Tobacco Silks- Knox College

by Terry Hogan

I have been prowling antique stores, junk shops, and the like for decades, looking for the unexpected that I couldn’t live without. In more recent years, I have also focused on early stuff relating to Galesburg. I thought I was getting a pretty good feel of things. But once again, I was wrong.

I received a letter recently from a life-long friend who now lives in the Northwest. We both grew up at Lake Bracken. Included with the brief letter was a small, finely woven silk banner with the Knox College emblem. It was done in the Knox colors of a purple background with the name of the college and the emblem in gold. At the bottom appeared the text "Egyptienne Luxury". At the top was the additional information "Factory No. 7, 3rd District State N.Y." It was woven from silk and was remarkable well done.

In his letter, my friend explained that this was a promotional item (a "premium") produced circa 1910 by the Egyptienne Luxury brand of cigarette. Of course, I was immediately "hooked" and hat to search the Internet. It appears that the American Tobacco Company produced the Egyptienne Luxury brand. I also found that these, and similar items, are collected and bought and sold on the Internet. I saw prices ranging from $3 to $15 for the college banner "silks". Further, there were numerous other tobacco premiums produced in the early 1900s that are now collected.

The college banner silks were made for 100 different colleges, thus giving later collectors a reasonable challenge to find all 100. In addition to Knox College, Egyptienne Luxury also produced silks for Lombard, Illinois, Indiana, Michigan, and Purdue. Dare I mention that Monmouth College was not among the elite 100 colleges selected for the honor?

Further searching revealed that the Egyptienne Luxury Cigarettes also featured a premium around 1912 that featured woven silk flowers. These silks depicted the state flowers of each state. The silk for Illinois, as pictured on the Internet, also was from Factory No. 7, 3rd District State N.Y.

I am constantly amazed at the uses, and sometimes abuses, that are found for the Internet. People who probably thought they were alone in collection some little relic of history now can find hundreds, if not thousands, of others who collect the same thing. I can almost feel the burden lighten from the shoulders of a collector of some arcane item when he finds others on the Internet who collect the same things. The finding provides affirmation that although he is perhaps a little eccentric; he now knows that he shares the eccentricity with others. The Internet also likely increases the value of the collectable as it develops a marketplace where the very small minority of folks spread about the country who collect a particular item can become closely affiliated to buy and sell. They are no longer hindered by geography or by the lack of scale that prohibits the publishing of books or catalogs. Such is the electronic marketplace.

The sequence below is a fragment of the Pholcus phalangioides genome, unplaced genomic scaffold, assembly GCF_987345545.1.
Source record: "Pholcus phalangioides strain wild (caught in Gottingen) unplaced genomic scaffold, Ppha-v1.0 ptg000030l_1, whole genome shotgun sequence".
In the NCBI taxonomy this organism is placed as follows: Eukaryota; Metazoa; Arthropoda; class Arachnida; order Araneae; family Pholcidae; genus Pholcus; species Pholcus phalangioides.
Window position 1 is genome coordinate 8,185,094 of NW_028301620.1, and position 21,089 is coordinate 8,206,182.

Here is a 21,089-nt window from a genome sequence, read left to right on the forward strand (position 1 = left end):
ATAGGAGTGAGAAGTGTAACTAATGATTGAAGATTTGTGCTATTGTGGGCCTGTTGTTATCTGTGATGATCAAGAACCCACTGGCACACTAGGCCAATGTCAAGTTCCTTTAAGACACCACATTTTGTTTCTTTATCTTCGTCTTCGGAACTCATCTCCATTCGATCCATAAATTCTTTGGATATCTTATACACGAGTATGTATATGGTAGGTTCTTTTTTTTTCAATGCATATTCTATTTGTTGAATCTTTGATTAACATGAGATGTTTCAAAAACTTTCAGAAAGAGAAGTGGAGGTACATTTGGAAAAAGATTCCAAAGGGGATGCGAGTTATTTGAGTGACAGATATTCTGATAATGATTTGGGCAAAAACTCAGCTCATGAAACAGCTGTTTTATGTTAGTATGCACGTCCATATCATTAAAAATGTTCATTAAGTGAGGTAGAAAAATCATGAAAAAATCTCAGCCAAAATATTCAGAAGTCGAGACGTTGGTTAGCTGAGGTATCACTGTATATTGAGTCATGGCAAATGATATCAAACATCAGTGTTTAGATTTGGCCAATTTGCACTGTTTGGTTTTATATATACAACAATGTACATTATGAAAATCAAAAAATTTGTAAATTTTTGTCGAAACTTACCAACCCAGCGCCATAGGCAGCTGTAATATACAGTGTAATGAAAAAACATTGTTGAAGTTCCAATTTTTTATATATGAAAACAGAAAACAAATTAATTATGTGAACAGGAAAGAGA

Of course, I have no eccentric collection habits myself. I do admit that I haven’t found a lot of old "Lucky Boy Bakery" items for sale in the Galesburg area. I’m not sure whether these items are in such great demand that n one find their way into the marketplace, or whether (and I personally find this very hard to believe) I’m the only guy who is interested in this particular collection niche. In fairness, I should admit that there is an antique shop on East Main Street whose proprietor doesn’t know my name, but rather he knows me only as his "Lucky Boy Bakery guy" because I stop in and ask if he has any items when I’, back visiting Galesburg. These leads me to believe that he doesn’t get many inquiries about Lucky Boy Bakery items, or perhaps others are just too embarrassed to "come out of the closet" so to speak.

However, I shouldn’t poke fun at those collecto5rs of tobacco silk items. It is a bit of American history from when we though smoking was perfectly OK…at least for men. Besides, I really like the Knox silk, and I’m thinking a Lombard silk would make a nice addition.

Aug. 19, 2002